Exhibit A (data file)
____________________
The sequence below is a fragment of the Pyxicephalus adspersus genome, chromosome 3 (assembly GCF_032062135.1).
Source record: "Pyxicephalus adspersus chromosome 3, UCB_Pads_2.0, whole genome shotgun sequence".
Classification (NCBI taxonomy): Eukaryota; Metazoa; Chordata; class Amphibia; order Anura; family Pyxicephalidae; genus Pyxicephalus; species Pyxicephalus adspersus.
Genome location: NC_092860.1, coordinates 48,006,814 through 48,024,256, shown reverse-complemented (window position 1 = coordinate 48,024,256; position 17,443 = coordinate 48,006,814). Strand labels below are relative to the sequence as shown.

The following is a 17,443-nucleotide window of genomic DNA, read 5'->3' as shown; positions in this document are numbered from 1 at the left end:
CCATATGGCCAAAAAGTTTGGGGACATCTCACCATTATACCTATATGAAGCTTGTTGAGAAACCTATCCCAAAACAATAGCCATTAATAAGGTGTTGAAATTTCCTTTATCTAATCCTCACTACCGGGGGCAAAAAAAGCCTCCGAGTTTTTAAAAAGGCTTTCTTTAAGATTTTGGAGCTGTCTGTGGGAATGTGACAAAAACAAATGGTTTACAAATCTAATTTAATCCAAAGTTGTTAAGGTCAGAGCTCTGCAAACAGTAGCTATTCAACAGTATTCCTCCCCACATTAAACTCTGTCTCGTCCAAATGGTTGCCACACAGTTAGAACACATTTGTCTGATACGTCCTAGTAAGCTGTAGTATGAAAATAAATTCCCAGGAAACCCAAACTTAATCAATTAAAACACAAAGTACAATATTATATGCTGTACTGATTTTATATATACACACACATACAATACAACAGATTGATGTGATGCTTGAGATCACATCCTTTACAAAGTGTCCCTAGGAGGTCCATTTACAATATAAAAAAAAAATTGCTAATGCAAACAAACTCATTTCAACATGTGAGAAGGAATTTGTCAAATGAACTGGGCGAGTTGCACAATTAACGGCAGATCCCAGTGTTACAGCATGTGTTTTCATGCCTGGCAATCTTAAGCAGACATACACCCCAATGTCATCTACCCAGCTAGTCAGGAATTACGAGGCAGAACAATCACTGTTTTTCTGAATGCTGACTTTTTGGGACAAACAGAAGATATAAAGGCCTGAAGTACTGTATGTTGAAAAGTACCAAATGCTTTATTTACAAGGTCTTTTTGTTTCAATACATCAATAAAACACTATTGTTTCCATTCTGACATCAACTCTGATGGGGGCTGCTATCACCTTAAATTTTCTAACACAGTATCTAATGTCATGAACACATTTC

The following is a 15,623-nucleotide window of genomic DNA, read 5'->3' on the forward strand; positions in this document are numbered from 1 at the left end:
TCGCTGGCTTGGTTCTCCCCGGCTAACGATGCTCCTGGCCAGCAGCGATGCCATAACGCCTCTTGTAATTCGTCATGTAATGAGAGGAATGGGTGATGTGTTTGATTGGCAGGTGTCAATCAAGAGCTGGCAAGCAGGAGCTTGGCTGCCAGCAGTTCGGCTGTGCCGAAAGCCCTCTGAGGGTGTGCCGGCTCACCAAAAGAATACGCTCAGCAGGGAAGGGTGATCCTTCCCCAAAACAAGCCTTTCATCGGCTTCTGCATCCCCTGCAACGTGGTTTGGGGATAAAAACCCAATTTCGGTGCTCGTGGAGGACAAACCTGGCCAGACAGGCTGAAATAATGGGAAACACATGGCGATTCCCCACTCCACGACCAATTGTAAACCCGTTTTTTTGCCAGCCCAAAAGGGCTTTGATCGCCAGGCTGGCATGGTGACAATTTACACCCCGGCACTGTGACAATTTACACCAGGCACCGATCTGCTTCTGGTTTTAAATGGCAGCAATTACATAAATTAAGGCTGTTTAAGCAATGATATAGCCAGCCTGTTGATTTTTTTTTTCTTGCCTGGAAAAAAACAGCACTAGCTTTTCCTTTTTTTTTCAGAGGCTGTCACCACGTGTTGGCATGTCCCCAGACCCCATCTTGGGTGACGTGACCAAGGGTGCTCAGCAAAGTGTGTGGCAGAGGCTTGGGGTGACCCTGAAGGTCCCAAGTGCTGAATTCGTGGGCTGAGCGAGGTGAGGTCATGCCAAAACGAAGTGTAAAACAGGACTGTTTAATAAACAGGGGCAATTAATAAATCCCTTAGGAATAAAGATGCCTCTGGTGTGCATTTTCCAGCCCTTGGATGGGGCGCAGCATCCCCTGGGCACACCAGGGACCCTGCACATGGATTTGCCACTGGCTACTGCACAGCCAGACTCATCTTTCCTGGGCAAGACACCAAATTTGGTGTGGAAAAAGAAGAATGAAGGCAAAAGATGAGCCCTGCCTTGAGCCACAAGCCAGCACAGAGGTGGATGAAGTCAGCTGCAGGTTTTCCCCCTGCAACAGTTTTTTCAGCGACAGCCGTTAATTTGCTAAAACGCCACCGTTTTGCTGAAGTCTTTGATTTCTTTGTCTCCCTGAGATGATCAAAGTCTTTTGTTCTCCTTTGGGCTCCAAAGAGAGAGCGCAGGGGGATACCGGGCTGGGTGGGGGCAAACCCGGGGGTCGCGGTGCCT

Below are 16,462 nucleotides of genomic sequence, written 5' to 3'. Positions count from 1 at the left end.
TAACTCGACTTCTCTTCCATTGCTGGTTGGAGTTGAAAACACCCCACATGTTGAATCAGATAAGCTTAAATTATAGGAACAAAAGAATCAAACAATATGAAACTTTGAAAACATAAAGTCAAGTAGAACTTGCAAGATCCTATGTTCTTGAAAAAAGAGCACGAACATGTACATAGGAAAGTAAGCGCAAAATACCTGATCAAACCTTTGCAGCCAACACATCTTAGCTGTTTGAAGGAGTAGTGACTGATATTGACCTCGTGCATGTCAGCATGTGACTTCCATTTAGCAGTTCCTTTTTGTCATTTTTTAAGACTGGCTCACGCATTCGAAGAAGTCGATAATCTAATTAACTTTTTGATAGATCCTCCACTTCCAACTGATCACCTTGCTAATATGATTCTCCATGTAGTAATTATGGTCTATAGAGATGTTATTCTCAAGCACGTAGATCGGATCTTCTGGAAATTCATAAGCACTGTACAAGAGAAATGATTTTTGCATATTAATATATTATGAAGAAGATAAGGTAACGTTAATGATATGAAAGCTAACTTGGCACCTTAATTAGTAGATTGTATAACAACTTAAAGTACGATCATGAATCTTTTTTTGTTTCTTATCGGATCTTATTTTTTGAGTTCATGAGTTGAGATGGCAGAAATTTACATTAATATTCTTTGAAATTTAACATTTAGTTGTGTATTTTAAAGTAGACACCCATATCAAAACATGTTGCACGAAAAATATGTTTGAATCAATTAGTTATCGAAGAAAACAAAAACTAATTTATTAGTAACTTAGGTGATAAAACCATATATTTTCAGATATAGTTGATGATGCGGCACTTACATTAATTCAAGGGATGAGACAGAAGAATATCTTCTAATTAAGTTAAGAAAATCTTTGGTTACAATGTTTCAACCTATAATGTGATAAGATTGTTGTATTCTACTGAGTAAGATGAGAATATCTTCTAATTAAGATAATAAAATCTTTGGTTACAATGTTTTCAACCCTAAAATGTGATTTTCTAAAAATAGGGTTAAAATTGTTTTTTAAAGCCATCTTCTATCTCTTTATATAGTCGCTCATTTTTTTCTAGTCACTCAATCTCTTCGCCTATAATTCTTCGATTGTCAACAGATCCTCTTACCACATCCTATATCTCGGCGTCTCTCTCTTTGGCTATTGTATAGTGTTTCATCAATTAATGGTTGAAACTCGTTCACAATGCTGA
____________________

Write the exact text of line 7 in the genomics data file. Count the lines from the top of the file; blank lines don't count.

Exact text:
The following is a 15,623-nucleotide window of genomic DNA, read 5'->3' on the forward strand; positions in this document are numbered from 1 at the left end: